These contract functions return an incomplete Transaction object, which needs to be completed by providing outputs of the transaction. More information about sending transactions is found on the Sending Transactions page.

Example

import { alice } from './somewhere';
const tx = await contract.functions
.transfer(new SignatureTemplate(alice))
.to('bitcoincash:qrhea03074073ff3zv9whh0nggxc7k03ssh8jv9mkx', 10000)
.send()

SignatureTemplate

new SignatureTemplate(signer: Keypair | Uint8Array | string, hashtype?: HashType)

You may notice the SignatureTemplate object in the example above. When a contract function has a sig parameter, it requires a cryptographic signature over the spending transaction. But to generate this signature, the transaction needs to be built first, which is not yet the case when a contract function is first called.

So in the place of a signature, a SignatureTemplate can be passed, which will automatically generate the correct signature using the signer parameter. This signer can be any representation of a private key, including BITBOX/BCHJS' ECPair, bitcore-lib-cash' PrivateKey, WIF strings, or raw private key buffers. This ensures that any BCH library can be used.

caution

When calling a covenant function, the first SignatureTemplate parameter is used to generate the required sighash preimage. This is generally fine, but you should take extra care when using non-default hashtypes.

Example

const wif = 'L4vmKsStbQaCvaKPnCzdRArZgdAxTqVx8vjMGLW5nHtWdRguiRi1';
const sig = new SignatureTemplate(wif, HashType.SIGHASH_ALL);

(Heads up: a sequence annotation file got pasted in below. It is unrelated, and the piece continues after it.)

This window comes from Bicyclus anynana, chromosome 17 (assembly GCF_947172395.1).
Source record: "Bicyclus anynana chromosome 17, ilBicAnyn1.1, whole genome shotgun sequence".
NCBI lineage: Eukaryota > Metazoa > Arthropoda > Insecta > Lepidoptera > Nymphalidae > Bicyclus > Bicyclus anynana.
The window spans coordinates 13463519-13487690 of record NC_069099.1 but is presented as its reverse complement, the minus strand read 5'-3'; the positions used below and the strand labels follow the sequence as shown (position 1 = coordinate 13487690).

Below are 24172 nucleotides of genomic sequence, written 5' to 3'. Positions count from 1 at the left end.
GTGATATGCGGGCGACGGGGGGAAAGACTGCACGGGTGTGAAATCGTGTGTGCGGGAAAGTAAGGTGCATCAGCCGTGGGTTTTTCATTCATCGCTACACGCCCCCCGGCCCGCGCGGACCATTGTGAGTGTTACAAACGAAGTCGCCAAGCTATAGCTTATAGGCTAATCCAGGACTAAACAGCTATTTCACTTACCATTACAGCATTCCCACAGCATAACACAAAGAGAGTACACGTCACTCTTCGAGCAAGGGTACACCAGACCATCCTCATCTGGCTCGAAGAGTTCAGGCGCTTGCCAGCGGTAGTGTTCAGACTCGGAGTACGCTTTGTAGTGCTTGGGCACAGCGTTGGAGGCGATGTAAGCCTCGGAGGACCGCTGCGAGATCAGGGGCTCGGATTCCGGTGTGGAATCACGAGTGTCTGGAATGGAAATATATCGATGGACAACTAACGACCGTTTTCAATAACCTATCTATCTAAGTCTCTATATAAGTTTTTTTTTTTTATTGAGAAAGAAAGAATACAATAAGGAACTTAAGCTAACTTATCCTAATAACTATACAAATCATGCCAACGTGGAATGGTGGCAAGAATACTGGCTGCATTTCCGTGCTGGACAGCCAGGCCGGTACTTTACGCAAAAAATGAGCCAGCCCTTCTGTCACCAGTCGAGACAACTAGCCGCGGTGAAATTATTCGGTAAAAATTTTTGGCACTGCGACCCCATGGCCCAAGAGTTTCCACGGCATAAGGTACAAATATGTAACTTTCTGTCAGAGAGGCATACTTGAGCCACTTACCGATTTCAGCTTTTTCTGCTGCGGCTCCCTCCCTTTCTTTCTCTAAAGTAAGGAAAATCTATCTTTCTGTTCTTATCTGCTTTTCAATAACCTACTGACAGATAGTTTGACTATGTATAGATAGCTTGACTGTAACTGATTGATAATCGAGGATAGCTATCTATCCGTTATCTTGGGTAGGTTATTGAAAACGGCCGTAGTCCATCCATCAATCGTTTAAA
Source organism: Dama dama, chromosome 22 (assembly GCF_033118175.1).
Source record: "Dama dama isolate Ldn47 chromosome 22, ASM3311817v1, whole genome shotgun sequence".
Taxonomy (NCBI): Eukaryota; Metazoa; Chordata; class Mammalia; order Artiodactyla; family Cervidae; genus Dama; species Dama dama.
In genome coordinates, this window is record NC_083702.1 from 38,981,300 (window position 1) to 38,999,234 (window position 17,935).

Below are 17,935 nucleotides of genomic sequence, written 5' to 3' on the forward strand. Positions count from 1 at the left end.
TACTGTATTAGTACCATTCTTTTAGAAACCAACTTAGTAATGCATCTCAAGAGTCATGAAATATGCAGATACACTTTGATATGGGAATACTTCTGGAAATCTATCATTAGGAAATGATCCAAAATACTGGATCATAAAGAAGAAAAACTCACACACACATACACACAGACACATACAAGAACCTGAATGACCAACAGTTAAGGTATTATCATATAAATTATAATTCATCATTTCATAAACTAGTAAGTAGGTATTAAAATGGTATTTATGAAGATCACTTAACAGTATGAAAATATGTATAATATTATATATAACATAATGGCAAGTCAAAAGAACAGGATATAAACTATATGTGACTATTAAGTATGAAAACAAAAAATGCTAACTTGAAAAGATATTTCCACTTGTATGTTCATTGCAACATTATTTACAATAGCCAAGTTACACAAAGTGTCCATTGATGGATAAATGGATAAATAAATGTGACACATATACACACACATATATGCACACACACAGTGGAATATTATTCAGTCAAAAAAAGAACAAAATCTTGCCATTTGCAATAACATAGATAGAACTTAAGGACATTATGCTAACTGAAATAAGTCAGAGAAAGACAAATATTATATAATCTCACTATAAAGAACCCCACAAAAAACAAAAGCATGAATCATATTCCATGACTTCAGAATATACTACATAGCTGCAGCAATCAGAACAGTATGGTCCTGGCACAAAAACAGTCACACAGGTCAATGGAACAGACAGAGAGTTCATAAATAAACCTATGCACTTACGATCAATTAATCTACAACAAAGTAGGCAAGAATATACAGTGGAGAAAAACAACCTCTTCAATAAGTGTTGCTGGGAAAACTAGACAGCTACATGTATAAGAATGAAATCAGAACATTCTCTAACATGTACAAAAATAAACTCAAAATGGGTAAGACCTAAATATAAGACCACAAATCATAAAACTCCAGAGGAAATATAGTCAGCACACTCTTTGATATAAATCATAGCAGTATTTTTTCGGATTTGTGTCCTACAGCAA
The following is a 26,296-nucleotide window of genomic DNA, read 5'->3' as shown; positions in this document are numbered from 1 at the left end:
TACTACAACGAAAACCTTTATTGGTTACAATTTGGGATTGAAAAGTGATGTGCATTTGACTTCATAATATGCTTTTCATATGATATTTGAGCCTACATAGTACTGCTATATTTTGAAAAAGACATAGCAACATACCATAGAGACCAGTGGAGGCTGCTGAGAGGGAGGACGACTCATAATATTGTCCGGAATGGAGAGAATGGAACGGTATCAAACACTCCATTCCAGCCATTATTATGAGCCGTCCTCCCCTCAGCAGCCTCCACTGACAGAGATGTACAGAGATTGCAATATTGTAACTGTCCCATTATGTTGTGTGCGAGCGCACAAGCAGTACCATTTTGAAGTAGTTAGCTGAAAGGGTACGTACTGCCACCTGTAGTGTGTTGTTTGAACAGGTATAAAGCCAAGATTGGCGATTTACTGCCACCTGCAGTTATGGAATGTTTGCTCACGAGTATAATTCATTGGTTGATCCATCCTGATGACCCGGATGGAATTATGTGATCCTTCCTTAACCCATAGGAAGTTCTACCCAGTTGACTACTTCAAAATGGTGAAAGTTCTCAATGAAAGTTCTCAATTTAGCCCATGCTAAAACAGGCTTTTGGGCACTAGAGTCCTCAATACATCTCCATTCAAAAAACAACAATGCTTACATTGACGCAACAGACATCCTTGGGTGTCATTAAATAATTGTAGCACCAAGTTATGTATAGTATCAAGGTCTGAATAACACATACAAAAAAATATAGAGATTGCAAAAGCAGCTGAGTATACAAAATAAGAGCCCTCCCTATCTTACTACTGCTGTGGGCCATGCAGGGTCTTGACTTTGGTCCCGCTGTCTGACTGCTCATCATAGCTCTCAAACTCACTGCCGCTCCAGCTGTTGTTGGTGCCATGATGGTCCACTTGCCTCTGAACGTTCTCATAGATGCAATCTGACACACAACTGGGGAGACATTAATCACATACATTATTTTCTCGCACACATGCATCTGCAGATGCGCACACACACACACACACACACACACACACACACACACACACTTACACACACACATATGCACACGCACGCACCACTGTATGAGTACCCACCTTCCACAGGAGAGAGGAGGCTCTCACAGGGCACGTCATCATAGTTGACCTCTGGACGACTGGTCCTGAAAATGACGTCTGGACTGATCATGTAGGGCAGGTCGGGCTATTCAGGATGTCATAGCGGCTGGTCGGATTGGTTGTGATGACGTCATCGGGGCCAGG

NetworkProvider

The CashScript SDK needs to connect to the BCH network to perform certain operations, like retrieving the contract's balance, or sending transactions. All network functionality that the CashScript SDK needs is encapsulated in a network provider. This allows different network providers to be used and makes it easy to swap out dependencies.

ElectrumNetworkProvider

new ElectrumNetworkProvider(network?: Network, electrum?: ElectrumCluster)

The ElectrumNetworkProvider uses electrum-cash to connect to the BCH network. This is the recommended provider for most use cases and is used as the default when no other provider is provided. Both network and electrum parameters are optional, and they default to mainnet and a 2-of-3 ElectrumCluster with a number of reliable electrum servers.

Example

const provider = new ElectrumProvider('testnet');

FullStackNetworkProvider

new FullStackNetworkProvider(network: Network, bchjs: BCHJS)

The FullStackNetworkProvider uses FullStack.cash' infrastructure to connect to the BCH network. FullStack.cash' offers dedicated infrastructure and support plans for larger projects. Both network and bchjs parameters are mandatory, where bchjs is an instance of FullStack.cash' BCHJS.

Example

const BCHJS = require('@psf/bch-js');
const restURL = 'https://api.fullstack.cash/v3/';
const apiToken = 'eyJhbGciO...'; // Your JWT token here.
const bchjs = new BCHJS({ restURL, apiToken });
const provider = new FullStackNetworkProvider('mainnet', bchjs);

BitboxNetworkProvider

new BitboxNetworkProvider(network: Network, bitbox: BITBOX)

The BitboxNetworkProvider uses Bitcoin.com's BITBOX to connect to the BCH network. Because BITBOX is no longer officially maintained it is not recommended to use this network provider, and it is only available for compatibility with older projects. Both network and bitbox parameters are mandatory, where bitbox is a BITBOX instance.

Example

const BITBOX = require('bitbox-sdk');